This report presents two cases of acute periapical abscess or "phoenix abscess” in which the occlusal trauma was probably the cause of this disease. Rupprecht [8], declared that the occlusal traumatism is the overall process by which a traumatogenic occlusion produces injury in the periodontal attachment apparatus. Also, he mentioned that occlusal adjustment or selective grinding is defined as reshaping the occluding surfaces of teeth by grinding to create harmonious contact relationships between the upper and lower teeth, which it was done in these two cases.

In the second case was shown a mandibular internal torus in the bicuspid right area, which is consistent with that reported by García-García et al., in which the mandibular torus could be found on the internal side of the horizontal branch of the jaw, above the mylohyoid line and at the level of the premolar and canine area. The exostoses origin is unclear, but approximately 70 % was attributed to environmental factors, mainly related to occlusal stress [9].

So, it is important to make the differential diagnosis of a localized abscess involving a single tooth, including the acute apical abscess from the products of the necrotic toot [10] that could pass to the apical region, as well as the inflammatory and immune dynamic process producing the apical pathologist resulting in the release of cytokines such as Interleukin 17 that is causing the activation of osteoclasts which produce bone resortion and enlargement and spreading of periapical lesions. Consequently, this infection has the potential to develop into a true medical emergency if not treated promptly and aggressively [10]. Zhang et al., cited by Venkatesh et al., demonstrated that compressive force stimulates gene expression in the IL-17 and IL-17 (IL-17R) in MC3T3-E1 cells, and also results in the induction of osteoclastogenesis [11], which can be seen in the x-rays imagines of these periapical areas of both cases.

The root canal therapy is the most indicated in these cases. The prognosis is good. Unfortunately, in underdeveloped countries such as Mexico, the public dentistry institutions do not have all the necessary equipment (it is limited to what they can buy with the money they received), the patients do not cooperated for their diagnosis and when are relieved of pain and endodontic therapy is completed, they do not return to their appointments. It is probably, because of the lack of financial resources, time or uninterested for final rehabilitation. Most dental medical education is suggested, so that these young people, who have dental problems at an early age, do not lose teeth at such a young age, which it is translated into adulthood with serious problems of steric, phonetics, occlusion, and nutrition.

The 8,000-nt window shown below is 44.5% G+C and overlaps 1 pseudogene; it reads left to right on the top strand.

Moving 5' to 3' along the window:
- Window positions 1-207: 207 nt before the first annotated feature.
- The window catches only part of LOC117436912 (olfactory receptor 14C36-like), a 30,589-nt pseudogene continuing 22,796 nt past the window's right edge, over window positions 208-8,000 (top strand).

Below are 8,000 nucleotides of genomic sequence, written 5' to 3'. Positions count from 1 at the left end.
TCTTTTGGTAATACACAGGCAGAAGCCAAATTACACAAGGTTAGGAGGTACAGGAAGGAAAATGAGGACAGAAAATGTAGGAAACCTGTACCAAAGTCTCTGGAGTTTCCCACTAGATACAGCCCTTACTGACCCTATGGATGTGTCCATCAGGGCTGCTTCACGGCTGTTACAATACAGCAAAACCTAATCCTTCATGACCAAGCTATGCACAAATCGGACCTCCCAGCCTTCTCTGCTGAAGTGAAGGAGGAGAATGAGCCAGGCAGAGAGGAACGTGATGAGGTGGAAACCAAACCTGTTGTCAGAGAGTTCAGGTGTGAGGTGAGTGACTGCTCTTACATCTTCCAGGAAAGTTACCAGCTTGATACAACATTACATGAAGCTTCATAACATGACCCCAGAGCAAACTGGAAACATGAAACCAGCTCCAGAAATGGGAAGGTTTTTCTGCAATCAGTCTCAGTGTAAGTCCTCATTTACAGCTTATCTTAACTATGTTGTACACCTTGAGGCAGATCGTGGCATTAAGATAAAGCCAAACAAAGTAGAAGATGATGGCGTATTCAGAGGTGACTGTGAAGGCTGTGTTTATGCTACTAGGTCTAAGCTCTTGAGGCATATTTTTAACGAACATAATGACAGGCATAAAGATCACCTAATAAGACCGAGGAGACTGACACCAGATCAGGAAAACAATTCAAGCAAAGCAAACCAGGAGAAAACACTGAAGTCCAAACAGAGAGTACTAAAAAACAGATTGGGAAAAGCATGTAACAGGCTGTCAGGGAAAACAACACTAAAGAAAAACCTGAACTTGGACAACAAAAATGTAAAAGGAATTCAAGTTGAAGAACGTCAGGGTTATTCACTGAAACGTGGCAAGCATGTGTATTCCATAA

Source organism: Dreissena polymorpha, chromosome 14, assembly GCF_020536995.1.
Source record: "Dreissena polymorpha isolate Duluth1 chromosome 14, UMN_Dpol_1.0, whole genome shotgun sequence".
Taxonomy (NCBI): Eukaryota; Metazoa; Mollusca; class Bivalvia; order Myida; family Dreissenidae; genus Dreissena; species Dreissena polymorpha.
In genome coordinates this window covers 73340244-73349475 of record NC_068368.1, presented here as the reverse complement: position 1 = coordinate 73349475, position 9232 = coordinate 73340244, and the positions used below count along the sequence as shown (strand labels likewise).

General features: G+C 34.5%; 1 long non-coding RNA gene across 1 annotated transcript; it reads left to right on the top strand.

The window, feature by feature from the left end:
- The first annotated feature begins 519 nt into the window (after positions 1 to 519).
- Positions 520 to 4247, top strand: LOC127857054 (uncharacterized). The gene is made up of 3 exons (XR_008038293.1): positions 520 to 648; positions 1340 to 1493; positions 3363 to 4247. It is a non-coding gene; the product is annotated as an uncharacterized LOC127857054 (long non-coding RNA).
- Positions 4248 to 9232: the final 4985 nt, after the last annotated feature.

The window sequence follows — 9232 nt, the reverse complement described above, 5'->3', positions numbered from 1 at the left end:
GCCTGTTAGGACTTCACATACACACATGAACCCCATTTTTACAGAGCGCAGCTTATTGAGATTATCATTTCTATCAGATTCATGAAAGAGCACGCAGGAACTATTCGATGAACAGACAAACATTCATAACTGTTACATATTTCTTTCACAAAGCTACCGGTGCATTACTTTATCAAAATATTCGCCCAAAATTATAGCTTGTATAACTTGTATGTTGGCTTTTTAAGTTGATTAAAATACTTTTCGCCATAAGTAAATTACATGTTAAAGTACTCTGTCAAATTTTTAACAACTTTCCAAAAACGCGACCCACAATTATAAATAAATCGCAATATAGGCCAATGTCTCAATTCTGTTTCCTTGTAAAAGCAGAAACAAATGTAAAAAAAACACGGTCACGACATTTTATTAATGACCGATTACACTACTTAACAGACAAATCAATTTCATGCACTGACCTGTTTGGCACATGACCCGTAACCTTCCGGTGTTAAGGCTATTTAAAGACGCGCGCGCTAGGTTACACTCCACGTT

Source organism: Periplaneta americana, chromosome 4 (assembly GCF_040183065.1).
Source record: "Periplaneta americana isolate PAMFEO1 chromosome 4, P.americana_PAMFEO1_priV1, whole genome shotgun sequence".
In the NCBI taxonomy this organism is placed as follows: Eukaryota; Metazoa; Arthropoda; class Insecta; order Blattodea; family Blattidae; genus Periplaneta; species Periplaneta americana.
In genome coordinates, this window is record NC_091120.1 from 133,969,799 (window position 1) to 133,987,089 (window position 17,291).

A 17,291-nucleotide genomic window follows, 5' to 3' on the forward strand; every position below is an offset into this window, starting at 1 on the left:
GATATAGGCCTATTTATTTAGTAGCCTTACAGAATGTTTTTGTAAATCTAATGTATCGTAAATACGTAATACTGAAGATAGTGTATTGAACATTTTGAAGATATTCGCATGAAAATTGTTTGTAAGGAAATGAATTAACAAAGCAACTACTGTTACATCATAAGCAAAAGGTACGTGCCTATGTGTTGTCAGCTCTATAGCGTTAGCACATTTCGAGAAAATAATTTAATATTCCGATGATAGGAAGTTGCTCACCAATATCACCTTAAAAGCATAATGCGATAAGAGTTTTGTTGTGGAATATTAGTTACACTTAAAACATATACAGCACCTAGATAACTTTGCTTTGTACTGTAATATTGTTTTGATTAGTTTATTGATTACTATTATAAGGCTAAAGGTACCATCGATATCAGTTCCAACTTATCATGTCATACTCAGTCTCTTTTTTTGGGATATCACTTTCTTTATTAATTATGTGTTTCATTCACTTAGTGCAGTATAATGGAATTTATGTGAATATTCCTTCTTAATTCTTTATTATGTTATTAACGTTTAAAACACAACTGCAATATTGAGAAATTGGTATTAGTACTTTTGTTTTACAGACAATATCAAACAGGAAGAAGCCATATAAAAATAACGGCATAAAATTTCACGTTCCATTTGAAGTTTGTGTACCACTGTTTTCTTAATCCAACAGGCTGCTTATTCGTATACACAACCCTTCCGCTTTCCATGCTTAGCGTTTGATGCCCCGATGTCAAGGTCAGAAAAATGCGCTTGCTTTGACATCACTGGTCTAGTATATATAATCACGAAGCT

1. Consolaro A (2012) Occlusal trauma cannot be compared to orthodontic movement. Dental Press J Orthod 17: 5-12.
  2. López Marcos JF (2004) Etiología, clasificación y patogenia de la patología pulpar y periapical. Med Oral Patol Oral Cir Bucal 9:52-62.
  3. Caviedes Bucheli J, Azuero Holguin MM, Correa Ortiz JA, Aguilar Mora MV, Pedroza Flores JD, et al. (2011). Effect of Experimentally Induced Occlusal Trauma on Substance P Expression in Human Dental Pulp and Periodontal Ligament. J Endod 37: 627-630.
  4. López Elizarraráz B, Aldape Barrios BC, (2006) Principios del dolor dental. Rev Mex de Algol 3:19-24.
  5. Aponte-Rendon R, Teran I, Meza M, Greco-Machado Y (2010) Exacerbación aguda de una lesión crónica: absceso fénix. Endodoncia 28:147-152.
  6. World Health Organization (2009) Research ethics committees: Basic concepts for capacity-building. World Health Organization, Geneva, Switzerland.
  7. Comité de Ética en Investigación en la Frontera México- Estados Unidos (2010) Prácticas y Protocolos Actuales, Comisión de Salud Fronteriza México-Estados Unidos.
  8. Rupprecht D (2004) Trauma from occlusion: a review. Clinical Update 26: 25-27.
  9. García-García AS, Martínez-González JM, Gómez-Font R, Soto-Rivadeneira A, Oviedo-Roldán L (2010) Current status of the torus palatinus and torus mandibularis. Med Oral Patol Oral Cir Bucal 15: 353-360.
  10. Edwards PC, Kanjirath P (2010) Recognition and management of common acute conditions of the oral cavity resulting from tooth decay, periodontal disease, and trauma: an update for the family physician. J Am Board Fam Med 23: 285-294.
  11. Venkatesh N, Prasad M, Gowri SS, Vivek RG (2015) A review of root resorption in orthodontics. Annals and Essences of Dentistry 7: 23-27.


Figure 1: Left facial asymmetry.

Figure 2: The tooth number 12, without the presence of caries, periodontal disease, restoration, crack or fracture.

Figure 3: Occlusal marking

Figure 4: Periapical radiolucent portion of the first upper left premolar.

Figure 5: Root canal therapy and final sealing ducts were done.

Figure 6: Drainage of purulent exudate

Figure 7: Root canal therapy and final sealing ducts

Citation: Mendiburu-Zavala CE, Peñaloza-Cuevas R, Erosa RC (2016) Occlusal Trauma May Be a Factor to Cause Periapical Lesions: Report of Two Cases. J Dent Oral Health Cosmesis 1: 007